More than 300 suspicious votes for the shag were spotted by poll organizers.
PHOTO: Stefan Sauer/picture-alliance/dpa/AP
More than 300 suspicious votes for the shag were spotted by poll organizers.
(CNN) —  

Barely an election goes past without an allegation of meddling or cheating, but one might imagine that a Bird of the Year poll would be less controversial.

Organizers of New Zealand’s annual contest, though, which seeks to raise awareness of the antipodean nation’s native birds, their habitats and the threats they face, went on Twitter earlier this week to call out “310 dubious votes” for the shag, a type of cormorant also known as a kawau.

Submitted from an IP address in Australia on Wednesday night, the suspect votes were spotted and shut down by the contest’s official scrutineers, Dragonfly Data Sciences.

The shag is just one of 61 contenders in the vote, which is staged by Forest & Bird, a leading conservation organization in New Zealand. Voters were invited to support the campaign by choosing the bird they deem most deserving of the spotlight. The event also aims to raise vital funds for the country’s threatened bird population – a third of which are at risk of extinction.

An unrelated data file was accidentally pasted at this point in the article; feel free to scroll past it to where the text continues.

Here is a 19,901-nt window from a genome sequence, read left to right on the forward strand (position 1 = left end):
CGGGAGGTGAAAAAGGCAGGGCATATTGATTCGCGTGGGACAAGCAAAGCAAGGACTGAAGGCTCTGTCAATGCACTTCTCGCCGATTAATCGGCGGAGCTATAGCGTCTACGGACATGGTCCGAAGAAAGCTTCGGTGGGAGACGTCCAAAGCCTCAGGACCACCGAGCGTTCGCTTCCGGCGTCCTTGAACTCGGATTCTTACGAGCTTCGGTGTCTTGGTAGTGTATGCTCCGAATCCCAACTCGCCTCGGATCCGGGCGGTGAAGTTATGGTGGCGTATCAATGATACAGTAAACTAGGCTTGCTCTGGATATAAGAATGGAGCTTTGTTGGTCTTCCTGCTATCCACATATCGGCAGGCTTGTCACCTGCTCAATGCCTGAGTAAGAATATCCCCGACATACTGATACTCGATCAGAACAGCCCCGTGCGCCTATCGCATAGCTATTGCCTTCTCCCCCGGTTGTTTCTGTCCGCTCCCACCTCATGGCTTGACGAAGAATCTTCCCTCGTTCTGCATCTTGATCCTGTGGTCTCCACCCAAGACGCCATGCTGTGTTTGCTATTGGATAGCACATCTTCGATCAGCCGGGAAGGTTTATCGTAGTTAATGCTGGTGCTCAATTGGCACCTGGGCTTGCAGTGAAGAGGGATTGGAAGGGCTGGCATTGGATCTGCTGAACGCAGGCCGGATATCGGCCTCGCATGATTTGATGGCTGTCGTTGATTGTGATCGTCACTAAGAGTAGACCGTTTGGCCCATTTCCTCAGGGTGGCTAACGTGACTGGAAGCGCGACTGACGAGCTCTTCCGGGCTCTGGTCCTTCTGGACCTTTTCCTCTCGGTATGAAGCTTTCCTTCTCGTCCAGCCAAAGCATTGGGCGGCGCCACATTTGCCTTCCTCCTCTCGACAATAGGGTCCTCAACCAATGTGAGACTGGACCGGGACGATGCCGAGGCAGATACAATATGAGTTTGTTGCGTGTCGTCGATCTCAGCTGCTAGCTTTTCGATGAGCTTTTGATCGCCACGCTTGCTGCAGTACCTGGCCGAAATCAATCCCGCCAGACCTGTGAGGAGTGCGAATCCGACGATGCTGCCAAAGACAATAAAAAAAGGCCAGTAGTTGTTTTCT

Supporters of the shag are not the only ones who have tried to beat the system, according to the organizers who publicly named and shamed the cheaters on Twitter. Sixteen other #naughtybirds were listed, though none came close to amassing quite as many questionable supporters – the blue duck was the second-highest offender with 28 problematic ballots.

This annual poll, which has been running since 2005, has ruffled fedathers before. Last year more than 100 fraudulent votes were logged for the white-faced heron, while some contestants received abuse from online trolls. In 2015 an attempt was also made to rig the poll in favor of the Kōkako.

Last year’s shady goings-on spurred the promoters to call in Dragonfly for the company’s expertise in statistical analysis.

This year’s competition has gained traction online after British comedians Stephen Fry and Bill Bailey cast their votes for their favored feathered friends: the kakapo and the takahē, respectively. Meanwhile, New Zealand Prime Minister Jacinda Ardern has backed the black petrel.

The voting, which opened this week, closes on October 15. The winner will be revealed the following day. The kereru is the current favorite, with more than 3,000 votes as of Friday afternoon.